The Economics of Child Care in NH – Business NH Magazine

First published in Business NH Magazine, July 2, 2024

Access to affordable, high-quality early childhood care and education in NH is limited, in large part due to a shortage of child care professionals. In spring 2023, the NH Department of Health and Human Services reported a child care educator vacancy rate of 26%. Recent projections from NH Employment Security estimate an annual turnover rate of 17% among these workers between the second quarters of 2023 and 2025. That equates to about one in six workers transferring to another occupation, or exiting the workforce entirely, each year.

A Strained Business Model

In NH, child care tuition prices are rising. Child Care Aware of America’s most recent report estimates the average price of child care in 2023 for a NH family with an infant and a preschooler in center-based care was $31,868 annually. This is equivalent to nearly 22% of the median household income for a Granite State married couple with children, which was about $145,000 based on U.S. Census Bureau data from 2018 to 2022. This is more than three times the 7% considered affordable by the federal government.

Despite high tuition prices, child care business revenues often do not cover operating expenses associated with a high-quality program. Although child care programs have traditional business costs like payroll, rent or mortgage payments, utilities costs, and insurance, they also have educational costs. These added costs might include professional development for teachers, curriculum materials that create developmentally enriching environments, and adherence to maximum class sizes to help ensure child safety and program quality.

Unlike other businesses, child care providers are limited in the ways they can streamline or consolidate operating expenses. For example, a child care center may be unable to combine an infant classroom with a pre-K classroom due to space constraints or differing developmental needs of the two age groups. Additionally, child care businesses can only raise tuition rates so much before families can no longer afford the service.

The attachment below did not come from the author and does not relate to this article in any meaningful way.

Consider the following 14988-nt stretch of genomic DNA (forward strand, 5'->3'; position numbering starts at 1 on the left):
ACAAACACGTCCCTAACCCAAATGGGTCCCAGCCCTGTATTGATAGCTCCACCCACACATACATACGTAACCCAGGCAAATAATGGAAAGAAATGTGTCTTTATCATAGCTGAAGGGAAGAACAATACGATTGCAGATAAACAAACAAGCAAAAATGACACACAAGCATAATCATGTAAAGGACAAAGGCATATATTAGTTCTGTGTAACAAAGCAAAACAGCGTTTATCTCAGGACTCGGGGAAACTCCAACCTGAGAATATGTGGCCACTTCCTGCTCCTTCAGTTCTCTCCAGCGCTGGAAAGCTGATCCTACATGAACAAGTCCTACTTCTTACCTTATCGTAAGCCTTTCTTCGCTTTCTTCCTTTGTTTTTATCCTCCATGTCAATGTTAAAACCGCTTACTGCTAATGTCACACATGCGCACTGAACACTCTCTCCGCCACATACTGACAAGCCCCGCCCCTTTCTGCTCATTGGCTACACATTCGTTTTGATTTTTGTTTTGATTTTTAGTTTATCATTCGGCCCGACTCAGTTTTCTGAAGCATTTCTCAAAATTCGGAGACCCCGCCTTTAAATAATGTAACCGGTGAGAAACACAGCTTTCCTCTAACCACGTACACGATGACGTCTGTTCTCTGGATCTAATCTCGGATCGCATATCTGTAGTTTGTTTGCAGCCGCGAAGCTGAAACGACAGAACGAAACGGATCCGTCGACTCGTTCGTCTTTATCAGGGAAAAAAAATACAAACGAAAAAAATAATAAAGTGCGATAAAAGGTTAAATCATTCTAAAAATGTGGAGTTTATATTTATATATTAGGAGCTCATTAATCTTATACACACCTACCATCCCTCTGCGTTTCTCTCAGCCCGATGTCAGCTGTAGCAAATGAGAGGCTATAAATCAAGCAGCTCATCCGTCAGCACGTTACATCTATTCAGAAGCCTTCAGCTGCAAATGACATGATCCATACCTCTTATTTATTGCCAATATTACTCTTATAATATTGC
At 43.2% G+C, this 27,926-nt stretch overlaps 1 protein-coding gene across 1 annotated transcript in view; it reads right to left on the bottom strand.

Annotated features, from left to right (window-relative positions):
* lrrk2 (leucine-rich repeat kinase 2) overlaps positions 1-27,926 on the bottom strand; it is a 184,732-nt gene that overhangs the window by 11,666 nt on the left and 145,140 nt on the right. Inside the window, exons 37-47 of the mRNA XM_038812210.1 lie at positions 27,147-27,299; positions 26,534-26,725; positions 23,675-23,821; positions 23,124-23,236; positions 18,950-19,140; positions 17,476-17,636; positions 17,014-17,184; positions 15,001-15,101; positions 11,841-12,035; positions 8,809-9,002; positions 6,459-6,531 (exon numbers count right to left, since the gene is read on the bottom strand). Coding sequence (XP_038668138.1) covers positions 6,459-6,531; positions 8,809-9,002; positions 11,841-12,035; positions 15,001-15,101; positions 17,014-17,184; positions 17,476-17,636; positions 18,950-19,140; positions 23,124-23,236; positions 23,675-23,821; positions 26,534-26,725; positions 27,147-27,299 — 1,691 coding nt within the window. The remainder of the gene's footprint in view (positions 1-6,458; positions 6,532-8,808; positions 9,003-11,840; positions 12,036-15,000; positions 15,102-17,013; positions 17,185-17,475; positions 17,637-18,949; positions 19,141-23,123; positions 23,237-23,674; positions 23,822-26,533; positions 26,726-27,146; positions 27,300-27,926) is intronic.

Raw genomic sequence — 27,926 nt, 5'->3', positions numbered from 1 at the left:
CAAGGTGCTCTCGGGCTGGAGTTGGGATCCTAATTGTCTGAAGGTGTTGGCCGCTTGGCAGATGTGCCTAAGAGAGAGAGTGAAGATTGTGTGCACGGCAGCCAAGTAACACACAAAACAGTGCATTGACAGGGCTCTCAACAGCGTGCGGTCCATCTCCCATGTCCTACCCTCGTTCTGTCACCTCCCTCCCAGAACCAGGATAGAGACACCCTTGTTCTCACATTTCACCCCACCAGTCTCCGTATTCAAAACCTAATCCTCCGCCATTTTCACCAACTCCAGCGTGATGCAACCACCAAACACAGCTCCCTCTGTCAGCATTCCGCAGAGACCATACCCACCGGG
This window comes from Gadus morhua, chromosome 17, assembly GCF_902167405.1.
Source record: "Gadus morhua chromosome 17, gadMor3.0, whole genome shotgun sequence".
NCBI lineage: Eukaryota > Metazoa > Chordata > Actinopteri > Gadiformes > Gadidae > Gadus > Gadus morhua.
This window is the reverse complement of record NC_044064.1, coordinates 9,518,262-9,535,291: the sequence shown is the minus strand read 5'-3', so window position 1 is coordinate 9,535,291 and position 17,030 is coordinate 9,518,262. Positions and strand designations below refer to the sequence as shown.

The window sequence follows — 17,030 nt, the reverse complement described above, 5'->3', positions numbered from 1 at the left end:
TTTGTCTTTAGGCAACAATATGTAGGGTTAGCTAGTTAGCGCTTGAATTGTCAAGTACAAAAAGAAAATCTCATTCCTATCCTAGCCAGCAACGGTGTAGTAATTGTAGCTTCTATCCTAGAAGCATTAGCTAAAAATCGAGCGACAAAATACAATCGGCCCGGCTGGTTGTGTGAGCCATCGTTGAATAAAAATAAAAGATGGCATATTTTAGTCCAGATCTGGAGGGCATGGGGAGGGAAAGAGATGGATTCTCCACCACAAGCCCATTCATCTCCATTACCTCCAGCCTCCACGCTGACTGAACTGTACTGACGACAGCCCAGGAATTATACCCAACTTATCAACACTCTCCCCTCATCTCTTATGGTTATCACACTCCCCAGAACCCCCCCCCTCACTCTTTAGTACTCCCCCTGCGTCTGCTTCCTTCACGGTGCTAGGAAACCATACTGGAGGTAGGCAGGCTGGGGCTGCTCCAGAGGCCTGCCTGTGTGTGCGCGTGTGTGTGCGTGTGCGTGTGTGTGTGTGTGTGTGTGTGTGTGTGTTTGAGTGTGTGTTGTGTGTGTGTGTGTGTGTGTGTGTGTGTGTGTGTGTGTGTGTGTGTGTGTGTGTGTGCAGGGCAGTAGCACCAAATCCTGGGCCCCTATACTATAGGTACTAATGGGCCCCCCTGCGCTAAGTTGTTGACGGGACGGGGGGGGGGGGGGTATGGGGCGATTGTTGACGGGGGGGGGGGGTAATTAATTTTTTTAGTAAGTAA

To balance their budgets, child care businesses must substantially limit staff wages. In 2023, the median salary for a NH child care worker was roughly $32,500. This was only $2,500 more than the 2023 federal poverty guideline for a family of four, and approximately half of the 2023 median salary of NH’s kindergarten teachers, most of whom work in public schools. Additionally, child care businesses typically make small, if any, profits. In 2021, the U.S. Department of Treasury reported profit margins for child care providers were usually less than 1%.

Without enough early childhood educators, many NH child care programs have closed classrooms, reducing business revenues and further limiting the number of child care slots available to families.

Impact on NH’s Economy

In the short-term, children attending high-quality programs demonstrate improved school readiness in areas including math, pre-reading, and socioemotional skills that promote healthy social interactions. Estimates from a 2023 Tax Policy Center report suggest that for every dollar spent on pre-K programs for 3- and 4-year-olds in families with low incomes, there was a $4.20 return on investment when compared to non-participants from similar demographic backgrounds. Research indicates children who receive high-quality early childhood education often demonstrate greater educational attainment, higher earnings, lower rates of engagement with the criminal justice system, and reduced need for state and federal subsidies as adults.

From a workforce perspective, parents with child care can more actively participate in the labor force, increasing income for not only families, but also local businesses and the state. If child care is affordable, families have more funds to put toward wealth-building practices, such as saving for retirement or buying a house, as well as increasing spending at local businesses.

Continued Investments

Since 2020, nearly $161 million in one-time federal and state funds were invested into NH’s child care sector to stabilize the industry in response to the COVID-19 pandemic. The remainder of these funds, however, must be spent by September 2024 or they will expire.

Without additional, on-going investments, NH’s child care industry may destabilize, resulting in potential closures of child care programs and further exacerbation of the child care shortage.

Nicole Heller, PhD, is a senior policy analyst at the NH Fiscal Policy Institute, an independent, nonprofit, nonpartisan public policy research organization based in Concord. Learn more at